Search Results

You are looking at 1 - 5 of 5 items for

  • Author or Editor: Fausto Carlos de Almeida x
  • Refine by Access: All Content x
Clear All Modify Search
Fausto Carlos de Almeida

Abstract

The effects of small-scale cloud turbulent motions on the growth of a droplet spectrum are investigated by numerically solving the stochastic collection growth equation. Four different initial distributions of cloud droplets characterized by different mean mass radii R 0 are analyzed. The growth of these initial droplet distributions using the turbulent collision efficiency function of Almeida and the non-turbulent (still-air) collision efficiency functions of Davis and Sartor and of Almeida are compared. Increased growth rates are obtained for the turbulent collision efficiency functions presented by Almeida.

For initial droplet distributions with R 0 ≤ 8 µm, light to moderate growth rates are observed for the turbulent case, while no growth is observed for the non-turbulent cases. For a droplet distribution of R 0 = 10 µm (typical of a condensation grown cloud droplet distribution), the still-air collection cases still do not product any growth, but the turbulent collection case does produce precipitation-size drops in less than 20 min. For larger mean mass radius distributions, R 0 ≥ 12 µm, both growth cases produce precipitation-size drops, although for the same time interval turbulent growth produces larger concentrations.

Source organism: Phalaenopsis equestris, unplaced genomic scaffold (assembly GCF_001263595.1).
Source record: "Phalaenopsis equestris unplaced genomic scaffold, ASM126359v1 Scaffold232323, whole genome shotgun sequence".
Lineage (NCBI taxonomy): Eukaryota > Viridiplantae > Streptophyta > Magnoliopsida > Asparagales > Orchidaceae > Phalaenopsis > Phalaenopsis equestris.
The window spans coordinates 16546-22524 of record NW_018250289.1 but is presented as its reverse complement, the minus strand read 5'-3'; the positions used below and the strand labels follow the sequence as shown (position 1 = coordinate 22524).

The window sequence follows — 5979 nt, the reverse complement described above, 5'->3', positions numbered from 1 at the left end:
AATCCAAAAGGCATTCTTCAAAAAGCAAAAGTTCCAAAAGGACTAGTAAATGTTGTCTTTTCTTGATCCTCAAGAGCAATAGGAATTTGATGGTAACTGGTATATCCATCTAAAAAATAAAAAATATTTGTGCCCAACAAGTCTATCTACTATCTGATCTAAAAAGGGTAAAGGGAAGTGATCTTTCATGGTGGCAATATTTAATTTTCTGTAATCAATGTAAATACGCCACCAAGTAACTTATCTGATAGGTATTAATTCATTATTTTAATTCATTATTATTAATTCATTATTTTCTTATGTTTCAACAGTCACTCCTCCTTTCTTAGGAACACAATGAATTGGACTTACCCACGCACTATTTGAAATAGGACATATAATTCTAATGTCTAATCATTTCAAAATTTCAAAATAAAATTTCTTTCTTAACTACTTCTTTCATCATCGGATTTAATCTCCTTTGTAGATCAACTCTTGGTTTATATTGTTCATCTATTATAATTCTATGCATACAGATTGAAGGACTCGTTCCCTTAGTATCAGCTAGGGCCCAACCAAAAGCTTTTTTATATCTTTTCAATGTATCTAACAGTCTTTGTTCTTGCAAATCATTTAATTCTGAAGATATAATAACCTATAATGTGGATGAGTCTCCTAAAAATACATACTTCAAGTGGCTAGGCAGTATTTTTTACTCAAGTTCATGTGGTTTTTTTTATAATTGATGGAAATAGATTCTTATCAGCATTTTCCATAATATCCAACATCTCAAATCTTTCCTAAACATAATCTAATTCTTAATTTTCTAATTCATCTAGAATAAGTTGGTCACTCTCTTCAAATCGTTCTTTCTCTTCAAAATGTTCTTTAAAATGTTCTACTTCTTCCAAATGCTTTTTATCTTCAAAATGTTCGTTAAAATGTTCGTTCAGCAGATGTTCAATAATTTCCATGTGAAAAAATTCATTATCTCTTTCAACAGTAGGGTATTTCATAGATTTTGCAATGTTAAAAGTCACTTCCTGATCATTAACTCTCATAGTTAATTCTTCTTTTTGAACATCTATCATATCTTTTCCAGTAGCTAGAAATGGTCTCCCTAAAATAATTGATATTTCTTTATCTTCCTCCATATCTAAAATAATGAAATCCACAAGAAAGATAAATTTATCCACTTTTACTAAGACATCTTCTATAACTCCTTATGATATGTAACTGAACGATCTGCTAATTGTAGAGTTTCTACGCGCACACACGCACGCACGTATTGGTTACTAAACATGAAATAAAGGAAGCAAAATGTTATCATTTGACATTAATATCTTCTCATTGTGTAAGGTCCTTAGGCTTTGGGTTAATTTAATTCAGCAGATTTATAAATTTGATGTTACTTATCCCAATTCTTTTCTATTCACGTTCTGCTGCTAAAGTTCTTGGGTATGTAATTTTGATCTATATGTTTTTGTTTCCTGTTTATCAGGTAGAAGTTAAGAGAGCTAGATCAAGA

The results of these droplet growth calculations are analyzed in connection with understanding warm rain initiation and its consequences in cloud modification experiments.

Full access
Fausto Carlos de Almeida

Abstract

The collision efficiencies for small cloud drops moving under the influence of gravity in a viscous, incompressible, turbulent medium are obtained for drop radii of 10 µm < R 1 < 50 µm and droplet/drop ratios of 0 < R 2/R 1 < 1. For the scales of motion considered, the 2/3 Kolmogorov law defines the cloud's turbulent flow structure, which is assumed to be locally homogeneous and isotropic. Two levels of the rate of energy dissipation per unit mass, e = 1 and c = 10 cm2 s−3, representing typical values for the initial stages of cloud development, are considered. The turbulent collision efficiencies are calculated numerically as outlined in Part I of this study (Almeida, 1976). When compared to the nonturbulent (still-air) collision efficiency values, these turbulent collision efficiencies show remarkable differences. For drop radii of R 1 > 40 µm the differences are negligible. However, for smaller drop radii the turbulent collision efficiencies are much larger than the still-air efficiencies.

Implications of these increased collision efficiencies in the theoretical condensation/still-air collection growth problem are discussed. It is shown, for example, that a drop with a radius of R 1 = 15 µm in a turbulent environment collides more efficiently than does a drop with a radius of R 1 = 25 µm in still air.

Tables are presented with the numerical values of both turbulent and nonturbulent linear collision efficiency functions.

Full access
Fausto Carlos De Almeida

Abstract